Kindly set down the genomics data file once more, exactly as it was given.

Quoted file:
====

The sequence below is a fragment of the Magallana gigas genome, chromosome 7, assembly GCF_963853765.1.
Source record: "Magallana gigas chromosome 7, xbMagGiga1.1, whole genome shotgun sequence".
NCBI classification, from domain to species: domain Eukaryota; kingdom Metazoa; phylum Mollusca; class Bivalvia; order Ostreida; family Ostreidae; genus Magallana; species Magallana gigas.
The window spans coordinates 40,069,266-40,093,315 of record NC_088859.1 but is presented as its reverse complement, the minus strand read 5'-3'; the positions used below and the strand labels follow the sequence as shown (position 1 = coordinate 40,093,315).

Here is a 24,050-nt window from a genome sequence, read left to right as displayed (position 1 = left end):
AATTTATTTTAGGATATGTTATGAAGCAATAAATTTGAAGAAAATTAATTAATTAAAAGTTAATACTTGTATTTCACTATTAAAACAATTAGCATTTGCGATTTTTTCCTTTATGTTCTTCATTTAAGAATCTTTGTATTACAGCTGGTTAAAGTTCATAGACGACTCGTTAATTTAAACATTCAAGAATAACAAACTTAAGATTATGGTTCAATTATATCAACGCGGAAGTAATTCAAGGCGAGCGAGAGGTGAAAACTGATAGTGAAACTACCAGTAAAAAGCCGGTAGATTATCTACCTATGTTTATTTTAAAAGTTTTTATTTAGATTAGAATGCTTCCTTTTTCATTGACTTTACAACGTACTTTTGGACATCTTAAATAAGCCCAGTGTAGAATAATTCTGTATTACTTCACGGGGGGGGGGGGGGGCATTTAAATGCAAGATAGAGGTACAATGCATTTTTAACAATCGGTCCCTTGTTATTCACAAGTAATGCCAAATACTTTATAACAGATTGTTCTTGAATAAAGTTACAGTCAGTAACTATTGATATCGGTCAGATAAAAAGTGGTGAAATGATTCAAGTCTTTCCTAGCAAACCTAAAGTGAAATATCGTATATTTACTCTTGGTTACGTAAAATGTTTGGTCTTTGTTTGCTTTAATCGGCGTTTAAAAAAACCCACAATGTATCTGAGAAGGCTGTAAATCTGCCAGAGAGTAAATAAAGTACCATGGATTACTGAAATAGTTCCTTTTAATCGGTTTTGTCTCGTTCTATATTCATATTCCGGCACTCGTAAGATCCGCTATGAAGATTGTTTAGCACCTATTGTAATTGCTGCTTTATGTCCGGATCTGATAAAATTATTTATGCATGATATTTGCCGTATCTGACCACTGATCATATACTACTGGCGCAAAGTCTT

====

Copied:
The sequence below is a fragment of the Magallana gigas genome, chromosome 7, assembly GCF_963853765.1.
Source record: "Magallana gigas chromosome 7, xbMagGiga1.1, whole genome shotgun sequence".
NCBI classification, from domain to species: domain Eukaryota; kingdom Metazoa; phylum Mollusca; class Bivalvia; order Ostreida; family Ostreidae; genus Magallana; species Magallana gigas.
The window spans coordinates 40,069,266-40,093,315 of record NC_088859.1 but is presented as its reverse complement, the minus strand read 5'-3'; the positions used below and the strand labels follow the sequence as shown (position 1 = coordinate 40,093,315).

Here is a 24,050-nt window from a genome sequence, read left to right as displayed (position 1 = left end):
AATTTATTTTAGGATATGTTATGAAGCAATAAATTTGAAGAAAATTAATTAATTAAAAGTTAATACTTGTATTTCACTATTAAAACAATTAGCATTTGCGATTTTTTCCTTTATGTTCTTCATTTAAGAATCTTTGTATTACAGCTGGTTAAAGTTCATAGACGACTCGTTAATTTAAACATTCAAGAATAACAAACTTAAGATTATGGTTCAATTATATCAACGCGGAAGTAATTCAAGGCGAGCGAGAGGTGAAAACTGATAGTGAAACTACCAGTAAAAAGCCGGTAGATTATCTACCTATGTTTATTTTAAAAGTTTTTATTTAGATTAGAATGCTTCCTTTTTCATTGACTTTACAACGTACTTTTGGACATCTTAAATAAGCCCAGTGTAGAATAATTCTGTATTACTTCACGGGGGGGGGGGGGGGCATTTAAATGCAAGATAGAGGTACAATGCATTTTTAACAATCGGTCCCTTGTTATTCACAAGTAATGCCAAATACTTTATAACAGATTGTTCTTGAATAAAGTTACAGTCAGTAACTATTGATATCGGTCAGATAAAAAGTGGTGAAATGATTCAAGTCTTTCCTAGCAAACCTAAAGTGAAATATCGTATATTTACTCTTGGTTACGTAAAATGTTTGGTCTTTGTTTGCTTTAATCGGCGTTTAAAAAAACCCACAATGTATCTGAGAAGGCTGTAAATCTGCCAGAGAGTAAATAAAGTACCATGGATTACTGAAATAGTTCCTTTTAATCGGTTTTGTCTCGTTCTATATTCATATTCCGGCACTCGTAAGATCCGCTATGAAGATTGTTTAGCACCTATTGTAATTGCTGCTTTATGTCCGGATCTGATAAAATTATTTATGCATGATATTTGCCGTATCTGACCACTGATCATATACTACTGGCGCAAAGTCTT